An enteric initiating component has been recognized in some patients.
Reiter's syndrome involves both inflammation within and around the joints, and particularly where ligaments and tendons attach to bones. Reiter's syndrome usually develops following an intestinal or a genital/urinary tract infection and is more likely to occur in individuals who have a particular genetic makeup.
People with Reiter's have arthritis and one or more of the following: urethritis, prostatitis, cervicitis, cystitis, eye problems, or skin sores. Many people have only one episode which goes away, while some people have repeated recurrences of the illness.
Many people develop Reiter's syndrome 1 to 3 weeks following a mild or severe case of diarrhea which is often, but not always, due to food poisoning. Reiter's syndrome also develops following certain types of infections of the genital/urinary tract. These infections may be transmitted during sexual contact.
Arthritis is the major symptom. It generally appears several weeks or months after other symptoms. People with Reiter's may experience swelling and tenderness of one ankle or knee; pain in the heel of the foot; inflammation and pain of the Achilles tendon (located along the back of the heel); or swollen toes and fingers (often called "sausage digits" because of their shape). Inflammation of the lower back joints can cause back pain and stiffness, which often improves with movement and exercise. Inflammation can also occur around the ribs, which may cause pain in the chest.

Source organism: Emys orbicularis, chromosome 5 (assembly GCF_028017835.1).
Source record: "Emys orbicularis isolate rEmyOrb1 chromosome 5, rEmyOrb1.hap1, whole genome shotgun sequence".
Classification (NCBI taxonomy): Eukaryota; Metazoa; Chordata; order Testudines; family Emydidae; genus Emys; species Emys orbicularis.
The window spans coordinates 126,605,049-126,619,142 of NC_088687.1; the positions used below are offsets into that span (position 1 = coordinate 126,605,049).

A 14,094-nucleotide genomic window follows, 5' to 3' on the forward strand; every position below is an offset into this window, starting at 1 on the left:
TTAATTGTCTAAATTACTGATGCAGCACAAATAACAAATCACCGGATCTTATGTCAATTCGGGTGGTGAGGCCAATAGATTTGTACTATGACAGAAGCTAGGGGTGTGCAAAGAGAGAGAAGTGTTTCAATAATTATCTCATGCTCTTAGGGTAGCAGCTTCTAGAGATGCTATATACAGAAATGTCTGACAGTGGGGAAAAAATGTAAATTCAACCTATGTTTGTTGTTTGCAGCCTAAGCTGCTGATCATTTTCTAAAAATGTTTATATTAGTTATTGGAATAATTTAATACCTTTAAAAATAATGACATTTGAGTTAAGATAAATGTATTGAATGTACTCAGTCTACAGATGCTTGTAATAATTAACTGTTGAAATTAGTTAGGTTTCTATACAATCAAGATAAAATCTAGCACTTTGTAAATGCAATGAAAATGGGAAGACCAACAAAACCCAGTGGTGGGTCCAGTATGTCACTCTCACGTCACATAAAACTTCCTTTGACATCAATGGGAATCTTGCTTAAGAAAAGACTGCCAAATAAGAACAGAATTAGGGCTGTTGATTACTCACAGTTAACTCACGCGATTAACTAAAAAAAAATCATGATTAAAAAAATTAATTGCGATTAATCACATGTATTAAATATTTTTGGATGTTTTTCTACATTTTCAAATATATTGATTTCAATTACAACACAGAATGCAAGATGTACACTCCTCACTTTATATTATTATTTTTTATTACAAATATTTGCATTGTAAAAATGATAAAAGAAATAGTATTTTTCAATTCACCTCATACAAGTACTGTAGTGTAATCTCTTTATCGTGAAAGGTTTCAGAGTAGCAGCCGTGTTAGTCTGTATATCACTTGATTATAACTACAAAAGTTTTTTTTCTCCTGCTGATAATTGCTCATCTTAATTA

Urethritis is a common condition of Reiter's. This involves inflammation of the urethra. It is often, but not always, the first condition of Reiter's syndrome.
Prostatitis, inflammation of the prostate gland in men, often accompanies the urethritis.
Cystitis, a bladder or urinary tract infection, may also occur. It may be accompanied by frequent and burning urination and fever.
Skin sores may appear anywhere on a person's body. Small, painless sores may appear on the head of the penis, roof of the mouth or tongue.
The objective of treatment is to reduce joint pain and inflammation; prevent or decrease the amount of joint damage; and restore the function of damaged joints. Treatment includes medications, rest, joint protection, and special exercises.
The most common drugs used are non-steroidal anti-inflammatory drugs (NSAIDS) such as indomethacin, diclofenac, tolmetin, sulindac or phenylbutazone. In severe cases, folic acid antagonists such as methotrexate may relieve joint inflammation.
In addition to medications, splints may be prescribed to limit movement, as this protects joints. Special exercises are recommended to maintain muscle strength and increase the range of motion.
Urethritis, prostatitis and cervicitis may go away on their own or may need treatment with antibiotics such as tetracycline. Conjunctivitis, iritis, or uveitis are often treated with prescription eye drops. Skin sores may be treated with a prescription cream.